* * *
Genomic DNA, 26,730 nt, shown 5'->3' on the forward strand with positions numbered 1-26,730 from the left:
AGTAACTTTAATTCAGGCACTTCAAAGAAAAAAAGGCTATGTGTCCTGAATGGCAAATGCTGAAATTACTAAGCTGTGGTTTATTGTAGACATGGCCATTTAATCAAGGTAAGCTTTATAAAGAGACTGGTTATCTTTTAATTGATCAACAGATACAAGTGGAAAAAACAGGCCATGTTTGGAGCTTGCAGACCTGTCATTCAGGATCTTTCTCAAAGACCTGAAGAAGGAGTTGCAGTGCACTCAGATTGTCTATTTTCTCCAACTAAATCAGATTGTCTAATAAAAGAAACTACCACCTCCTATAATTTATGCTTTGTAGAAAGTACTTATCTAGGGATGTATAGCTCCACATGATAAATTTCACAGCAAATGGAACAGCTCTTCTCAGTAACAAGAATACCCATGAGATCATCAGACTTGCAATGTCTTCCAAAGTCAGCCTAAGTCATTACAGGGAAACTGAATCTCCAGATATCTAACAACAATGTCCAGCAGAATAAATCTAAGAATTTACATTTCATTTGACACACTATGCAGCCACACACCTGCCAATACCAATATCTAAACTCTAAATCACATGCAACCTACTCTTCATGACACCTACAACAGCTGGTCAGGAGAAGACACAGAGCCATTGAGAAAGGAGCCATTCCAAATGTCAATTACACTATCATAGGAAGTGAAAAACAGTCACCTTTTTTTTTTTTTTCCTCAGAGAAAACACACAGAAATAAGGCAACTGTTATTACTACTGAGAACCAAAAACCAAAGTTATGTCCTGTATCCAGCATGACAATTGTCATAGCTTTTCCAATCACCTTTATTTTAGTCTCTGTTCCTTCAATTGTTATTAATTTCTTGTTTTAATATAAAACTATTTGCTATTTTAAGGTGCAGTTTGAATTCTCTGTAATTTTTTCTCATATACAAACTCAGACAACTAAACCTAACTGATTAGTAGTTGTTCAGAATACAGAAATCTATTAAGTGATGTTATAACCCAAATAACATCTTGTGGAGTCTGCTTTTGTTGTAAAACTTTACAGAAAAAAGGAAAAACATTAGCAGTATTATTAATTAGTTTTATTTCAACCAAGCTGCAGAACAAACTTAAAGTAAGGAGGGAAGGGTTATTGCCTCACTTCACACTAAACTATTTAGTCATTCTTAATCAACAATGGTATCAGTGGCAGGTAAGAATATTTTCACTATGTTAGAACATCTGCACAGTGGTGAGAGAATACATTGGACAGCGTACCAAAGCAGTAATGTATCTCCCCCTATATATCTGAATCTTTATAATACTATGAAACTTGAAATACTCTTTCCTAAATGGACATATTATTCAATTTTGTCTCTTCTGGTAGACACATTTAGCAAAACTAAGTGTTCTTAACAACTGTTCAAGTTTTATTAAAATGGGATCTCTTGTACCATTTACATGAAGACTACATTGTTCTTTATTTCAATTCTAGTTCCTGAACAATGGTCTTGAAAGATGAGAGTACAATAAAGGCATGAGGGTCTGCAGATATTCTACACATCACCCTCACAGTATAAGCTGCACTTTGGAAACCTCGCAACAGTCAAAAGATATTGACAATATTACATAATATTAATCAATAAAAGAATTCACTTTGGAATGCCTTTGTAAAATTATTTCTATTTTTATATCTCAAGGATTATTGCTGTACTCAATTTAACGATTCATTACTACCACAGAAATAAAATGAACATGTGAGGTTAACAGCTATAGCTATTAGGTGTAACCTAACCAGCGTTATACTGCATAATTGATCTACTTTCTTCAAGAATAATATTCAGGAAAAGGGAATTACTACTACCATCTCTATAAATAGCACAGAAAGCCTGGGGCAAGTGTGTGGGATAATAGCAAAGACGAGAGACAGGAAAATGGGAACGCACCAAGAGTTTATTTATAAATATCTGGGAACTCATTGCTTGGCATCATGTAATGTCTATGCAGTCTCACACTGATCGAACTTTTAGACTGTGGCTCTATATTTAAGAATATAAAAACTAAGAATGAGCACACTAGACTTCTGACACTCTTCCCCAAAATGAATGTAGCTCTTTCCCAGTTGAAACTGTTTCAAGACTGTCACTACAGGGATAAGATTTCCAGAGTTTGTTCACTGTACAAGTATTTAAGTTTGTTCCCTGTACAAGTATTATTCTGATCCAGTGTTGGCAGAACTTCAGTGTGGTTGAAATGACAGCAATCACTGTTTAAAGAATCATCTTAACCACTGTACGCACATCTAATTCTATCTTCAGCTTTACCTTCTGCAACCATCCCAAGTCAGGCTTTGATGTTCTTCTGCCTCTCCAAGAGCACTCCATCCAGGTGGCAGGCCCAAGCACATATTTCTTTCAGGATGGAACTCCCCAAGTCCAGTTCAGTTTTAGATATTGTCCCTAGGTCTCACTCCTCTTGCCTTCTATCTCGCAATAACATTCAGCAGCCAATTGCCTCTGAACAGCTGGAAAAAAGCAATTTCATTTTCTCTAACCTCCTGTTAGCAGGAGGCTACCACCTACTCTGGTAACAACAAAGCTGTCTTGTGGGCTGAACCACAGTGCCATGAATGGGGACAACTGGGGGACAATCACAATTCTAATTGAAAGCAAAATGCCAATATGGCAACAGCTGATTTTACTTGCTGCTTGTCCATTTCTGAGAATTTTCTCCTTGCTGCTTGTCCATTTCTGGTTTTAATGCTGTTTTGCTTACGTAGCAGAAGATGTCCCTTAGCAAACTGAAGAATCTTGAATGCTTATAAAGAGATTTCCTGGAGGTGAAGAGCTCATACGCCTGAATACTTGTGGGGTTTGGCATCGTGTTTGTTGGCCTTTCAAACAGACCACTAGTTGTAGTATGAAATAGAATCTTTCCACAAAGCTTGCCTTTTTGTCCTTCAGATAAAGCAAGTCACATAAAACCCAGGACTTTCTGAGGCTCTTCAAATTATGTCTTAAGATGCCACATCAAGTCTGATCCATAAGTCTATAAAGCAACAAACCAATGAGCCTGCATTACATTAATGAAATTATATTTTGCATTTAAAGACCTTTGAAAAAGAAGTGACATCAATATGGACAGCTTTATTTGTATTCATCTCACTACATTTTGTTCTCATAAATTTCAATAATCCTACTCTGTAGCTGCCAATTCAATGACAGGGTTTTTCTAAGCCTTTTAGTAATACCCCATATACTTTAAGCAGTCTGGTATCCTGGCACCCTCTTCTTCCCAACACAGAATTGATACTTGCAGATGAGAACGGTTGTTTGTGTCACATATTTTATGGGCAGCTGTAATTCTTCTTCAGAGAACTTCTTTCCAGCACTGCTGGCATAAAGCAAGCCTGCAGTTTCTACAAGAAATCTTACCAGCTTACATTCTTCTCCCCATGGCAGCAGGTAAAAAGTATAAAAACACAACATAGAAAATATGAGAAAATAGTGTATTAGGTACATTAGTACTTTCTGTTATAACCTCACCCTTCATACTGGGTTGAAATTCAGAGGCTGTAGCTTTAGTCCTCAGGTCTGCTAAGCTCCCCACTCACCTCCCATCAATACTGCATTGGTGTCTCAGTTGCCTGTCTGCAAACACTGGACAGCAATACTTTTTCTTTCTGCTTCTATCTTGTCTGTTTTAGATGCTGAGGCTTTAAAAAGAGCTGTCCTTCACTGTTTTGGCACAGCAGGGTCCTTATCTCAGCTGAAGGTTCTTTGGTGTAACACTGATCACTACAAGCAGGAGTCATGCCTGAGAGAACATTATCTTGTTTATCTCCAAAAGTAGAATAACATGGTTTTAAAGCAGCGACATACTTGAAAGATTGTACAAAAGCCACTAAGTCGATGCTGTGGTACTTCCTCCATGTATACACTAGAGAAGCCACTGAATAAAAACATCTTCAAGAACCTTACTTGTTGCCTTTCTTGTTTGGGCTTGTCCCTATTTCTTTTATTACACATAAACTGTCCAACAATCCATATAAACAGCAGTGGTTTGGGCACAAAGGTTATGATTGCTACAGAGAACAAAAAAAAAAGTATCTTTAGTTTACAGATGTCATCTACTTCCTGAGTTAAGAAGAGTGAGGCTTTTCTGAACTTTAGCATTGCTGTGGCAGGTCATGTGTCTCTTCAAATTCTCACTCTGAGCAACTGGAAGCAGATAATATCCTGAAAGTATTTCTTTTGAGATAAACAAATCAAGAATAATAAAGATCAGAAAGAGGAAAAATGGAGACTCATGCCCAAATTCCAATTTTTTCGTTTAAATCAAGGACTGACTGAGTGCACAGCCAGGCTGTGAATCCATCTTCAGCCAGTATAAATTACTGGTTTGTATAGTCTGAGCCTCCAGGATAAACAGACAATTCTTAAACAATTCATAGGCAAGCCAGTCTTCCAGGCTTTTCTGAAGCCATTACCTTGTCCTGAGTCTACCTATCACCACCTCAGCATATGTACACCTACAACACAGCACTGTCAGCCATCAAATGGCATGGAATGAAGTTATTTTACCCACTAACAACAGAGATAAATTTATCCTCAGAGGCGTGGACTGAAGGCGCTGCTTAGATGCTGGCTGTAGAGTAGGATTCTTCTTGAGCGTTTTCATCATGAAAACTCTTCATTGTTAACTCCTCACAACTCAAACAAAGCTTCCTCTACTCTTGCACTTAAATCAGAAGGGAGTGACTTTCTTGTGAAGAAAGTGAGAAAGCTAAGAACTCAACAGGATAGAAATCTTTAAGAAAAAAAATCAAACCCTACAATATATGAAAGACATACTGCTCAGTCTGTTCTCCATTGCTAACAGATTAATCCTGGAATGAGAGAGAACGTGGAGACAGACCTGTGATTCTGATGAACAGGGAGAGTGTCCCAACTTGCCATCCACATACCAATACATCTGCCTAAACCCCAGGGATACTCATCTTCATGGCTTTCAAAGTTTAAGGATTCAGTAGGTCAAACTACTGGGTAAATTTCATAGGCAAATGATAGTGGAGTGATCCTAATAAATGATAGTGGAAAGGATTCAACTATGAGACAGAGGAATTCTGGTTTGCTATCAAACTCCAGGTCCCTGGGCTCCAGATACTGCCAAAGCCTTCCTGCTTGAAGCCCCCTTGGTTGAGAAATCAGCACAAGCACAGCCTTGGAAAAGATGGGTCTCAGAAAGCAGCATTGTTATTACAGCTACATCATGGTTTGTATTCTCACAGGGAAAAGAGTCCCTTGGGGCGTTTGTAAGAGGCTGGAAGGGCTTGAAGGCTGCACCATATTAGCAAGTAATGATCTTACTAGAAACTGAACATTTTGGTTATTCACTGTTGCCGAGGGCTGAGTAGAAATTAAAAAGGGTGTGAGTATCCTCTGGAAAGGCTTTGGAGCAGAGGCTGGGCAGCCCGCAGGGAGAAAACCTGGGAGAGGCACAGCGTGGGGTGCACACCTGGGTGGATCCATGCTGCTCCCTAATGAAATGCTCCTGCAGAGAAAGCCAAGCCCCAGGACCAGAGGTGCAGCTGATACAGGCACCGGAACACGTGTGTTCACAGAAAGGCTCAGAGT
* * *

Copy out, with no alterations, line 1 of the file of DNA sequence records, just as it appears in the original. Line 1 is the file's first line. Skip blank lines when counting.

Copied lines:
Genomic DNA, 26,730 nt, shown 5'->3' on the forward strand with positions numbered 1-26,730 from the left: